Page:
1. Individual(s) who directly or indirectly has/have ownership of a sufficient percentage of voting rights or own sufficient shares in the company (an indication of a sufficient percentage is the possession, directly or via ownership interest held by one or more companies, of more than 25% of voting rights or of shareholding);
  2. Individual(s) who control via other means (such as via a shareholders’ agreement) ;
  3. In the case no individual(s) is/are found under the first two categories, the senior manager.

Others persons qualify as UBO for non-profit-making organisations, foundations, trusts, fiduciaries or other similar legal entities. If your entity corresponds to one of those, we will provide you with further details.


As mentioned in the Royal Decree, the following information regarding each beneficial owner must be communicated to the UBO Register by the company which is the information provider:

  1. last name, first name, date of birth (day/month/year), citizenship(s), country of residence, complete address of permanent residence, date on which they became the UBO of the company, national registry number or registration number with the Crossroads-Bank for Companies (or overseas equivalent),
  2. the relevant category of UBO to which he/she belongs,
  3. if he/she is a direct or indirect UBO (via one or more other entities),
  4. if the individual(s) meets the criteria alone or in coordination with others,
  5. for indirect beneficial owners, full identification of each of the intermediary entities is required,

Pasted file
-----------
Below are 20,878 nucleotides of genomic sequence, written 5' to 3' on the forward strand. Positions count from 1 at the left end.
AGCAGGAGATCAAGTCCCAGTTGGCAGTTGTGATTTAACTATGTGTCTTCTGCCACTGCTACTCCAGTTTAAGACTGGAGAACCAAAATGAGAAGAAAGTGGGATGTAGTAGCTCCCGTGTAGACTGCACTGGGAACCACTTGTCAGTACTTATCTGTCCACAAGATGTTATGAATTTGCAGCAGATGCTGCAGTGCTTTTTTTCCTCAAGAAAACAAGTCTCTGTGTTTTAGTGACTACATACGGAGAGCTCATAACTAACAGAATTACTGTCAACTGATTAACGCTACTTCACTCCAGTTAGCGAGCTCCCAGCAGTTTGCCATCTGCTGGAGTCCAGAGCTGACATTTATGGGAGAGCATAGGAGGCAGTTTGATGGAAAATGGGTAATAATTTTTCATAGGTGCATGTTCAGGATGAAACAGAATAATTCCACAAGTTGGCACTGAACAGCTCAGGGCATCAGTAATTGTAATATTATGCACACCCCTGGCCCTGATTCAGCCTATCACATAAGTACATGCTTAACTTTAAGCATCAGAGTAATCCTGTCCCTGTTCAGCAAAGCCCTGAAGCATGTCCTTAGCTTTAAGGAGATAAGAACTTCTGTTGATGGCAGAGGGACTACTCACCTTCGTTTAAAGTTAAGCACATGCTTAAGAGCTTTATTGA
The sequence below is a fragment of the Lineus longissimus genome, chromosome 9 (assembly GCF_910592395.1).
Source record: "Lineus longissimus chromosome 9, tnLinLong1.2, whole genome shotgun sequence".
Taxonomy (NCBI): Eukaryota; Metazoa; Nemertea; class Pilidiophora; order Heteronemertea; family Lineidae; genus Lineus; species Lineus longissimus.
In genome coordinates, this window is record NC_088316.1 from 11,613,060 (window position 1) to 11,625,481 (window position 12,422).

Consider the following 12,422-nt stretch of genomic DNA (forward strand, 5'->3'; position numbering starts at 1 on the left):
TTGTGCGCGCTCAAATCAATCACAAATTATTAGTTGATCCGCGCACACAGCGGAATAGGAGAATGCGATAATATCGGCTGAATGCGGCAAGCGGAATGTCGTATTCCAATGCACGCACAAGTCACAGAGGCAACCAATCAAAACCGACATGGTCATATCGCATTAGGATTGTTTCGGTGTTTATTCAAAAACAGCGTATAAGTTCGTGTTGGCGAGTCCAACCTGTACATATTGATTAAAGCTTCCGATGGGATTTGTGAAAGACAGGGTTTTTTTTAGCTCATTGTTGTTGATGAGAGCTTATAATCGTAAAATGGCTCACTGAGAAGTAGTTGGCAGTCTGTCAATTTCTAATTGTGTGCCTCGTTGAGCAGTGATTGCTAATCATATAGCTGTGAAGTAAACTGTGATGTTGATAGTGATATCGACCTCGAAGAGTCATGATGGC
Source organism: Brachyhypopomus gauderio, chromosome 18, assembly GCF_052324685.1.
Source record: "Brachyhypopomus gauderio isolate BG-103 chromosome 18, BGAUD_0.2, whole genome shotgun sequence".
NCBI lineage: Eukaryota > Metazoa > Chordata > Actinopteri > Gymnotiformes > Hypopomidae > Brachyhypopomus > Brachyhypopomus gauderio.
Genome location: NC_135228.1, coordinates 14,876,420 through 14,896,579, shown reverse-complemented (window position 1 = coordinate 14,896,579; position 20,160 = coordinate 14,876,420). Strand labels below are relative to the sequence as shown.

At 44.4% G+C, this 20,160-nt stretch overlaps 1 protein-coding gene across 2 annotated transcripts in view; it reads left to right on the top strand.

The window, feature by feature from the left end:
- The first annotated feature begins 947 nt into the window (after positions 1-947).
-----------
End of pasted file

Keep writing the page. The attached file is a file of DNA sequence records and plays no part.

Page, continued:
6. the percentage of shares or voting rights owned and,
  7. in case of indirect holding or control, the percentage of shares or weighted voting rights held in the company.


The UBO Register is an online register accessible on the FPS Finance website.

UBO Register data are accessible not only to the competent authorities and obliged entities (notably the Ministry of Finance, the tax authorities, the Belgian Financial Intelligence Processing Unit (CTIF), the police, the National Bank of Belgium, the FSMA, company auditors, accountants, lawyers, notaries, bailiffs, etc.), but also, for companies, to all members of the “general public”, in line with the increased transparency principle enshrined in the 5th Anti-Money Laundering directive.

However, those persons will not have access to the first name, the exact date of birth, the complete address of residence, the national registry number or equivalent of the beneficial owners.

All consultations of the register made by those persons will be recorded and kept for a period of 10 years.

The data held in the register will also be kept for a period of 10 years after the date of loss of legal personality of the information provider or the date on which it ceased its activities.


A request for derogation can be made via the UBO Register online platform. In this case, access for the general public to the information is suspended until the General Administration of the Treasury grants or declines to accept the derogation.

In principle, a derogation may only by granted under exceptional circumstances, expressed as follows under in the directive:

“in the event the beneficial owner concerned demonstrates that this access exposes him/her to disproportionate risk, to risk of fraud, kidnapping, blackmail, extortion, harassment, violence or intimidation, or in the event the beneficial owner is a minor or incapacitated”. 

A specific request may also be made directly via the General Administration of the Treasury.

Supporting documents which evidence the derogation request must be attached to the official request.


The different entities must transmit the information to the UBO Register before 30 September 2019.